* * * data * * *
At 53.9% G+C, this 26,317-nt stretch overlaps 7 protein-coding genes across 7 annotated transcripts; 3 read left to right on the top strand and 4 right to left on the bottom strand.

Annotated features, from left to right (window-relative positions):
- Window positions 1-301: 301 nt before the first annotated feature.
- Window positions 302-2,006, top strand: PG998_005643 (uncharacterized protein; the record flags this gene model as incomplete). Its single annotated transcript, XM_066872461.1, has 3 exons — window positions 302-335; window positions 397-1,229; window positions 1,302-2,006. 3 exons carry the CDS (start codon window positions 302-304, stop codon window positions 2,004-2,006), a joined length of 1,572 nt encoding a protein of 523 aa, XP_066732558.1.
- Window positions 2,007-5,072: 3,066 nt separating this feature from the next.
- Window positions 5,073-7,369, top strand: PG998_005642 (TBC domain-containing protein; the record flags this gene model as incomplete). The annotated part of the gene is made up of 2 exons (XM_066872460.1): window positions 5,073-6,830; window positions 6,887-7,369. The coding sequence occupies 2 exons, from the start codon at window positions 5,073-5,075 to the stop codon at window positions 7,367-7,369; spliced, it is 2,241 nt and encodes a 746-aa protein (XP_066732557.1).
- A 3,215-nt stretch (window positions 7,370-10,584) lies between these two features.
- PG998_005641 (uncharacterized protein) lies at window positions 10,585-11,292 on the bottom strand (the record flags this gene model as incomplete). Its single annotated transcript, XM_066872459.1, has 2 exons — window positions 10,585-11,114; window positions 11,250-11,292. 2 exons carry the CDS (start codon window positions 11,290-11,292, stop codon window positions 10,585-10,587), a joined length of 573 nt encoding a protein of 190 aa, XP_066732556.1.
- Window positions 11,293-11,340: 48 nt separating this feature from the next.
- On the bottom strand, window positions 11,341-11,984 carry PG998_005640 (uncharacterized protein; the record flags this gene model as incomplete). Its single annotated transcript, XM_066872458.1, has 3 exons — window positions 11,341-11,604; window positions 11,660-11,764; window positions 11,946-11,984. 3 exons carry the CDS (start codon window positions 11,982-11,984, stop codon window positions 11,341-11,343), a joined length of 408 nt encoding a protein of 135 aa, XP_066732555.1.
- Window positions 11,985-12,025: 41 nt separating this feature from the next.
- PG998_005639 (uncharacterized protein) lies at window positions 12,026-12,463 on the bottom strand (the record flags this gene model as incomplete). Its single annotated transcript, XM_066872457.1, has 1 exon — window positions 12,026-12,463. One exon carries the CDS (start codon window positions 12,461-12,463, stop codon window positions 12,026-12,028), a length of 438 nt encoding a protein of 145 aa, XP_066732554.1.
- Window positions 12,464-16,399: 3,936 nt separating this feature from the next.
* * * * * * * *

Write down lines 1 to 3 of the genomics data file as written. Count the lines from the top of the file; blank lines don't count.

At 53.9% G+C, this 26,317-nt stretch overlaps 7 protein-coding genes across 7 annotated transcripts; 3 read left to right on the top strand and 4 right to left on the bottom strand.

Annotated features, from left to right (window-relative positions):
- Window positions 1-301: 301 nt before the first annotated feature.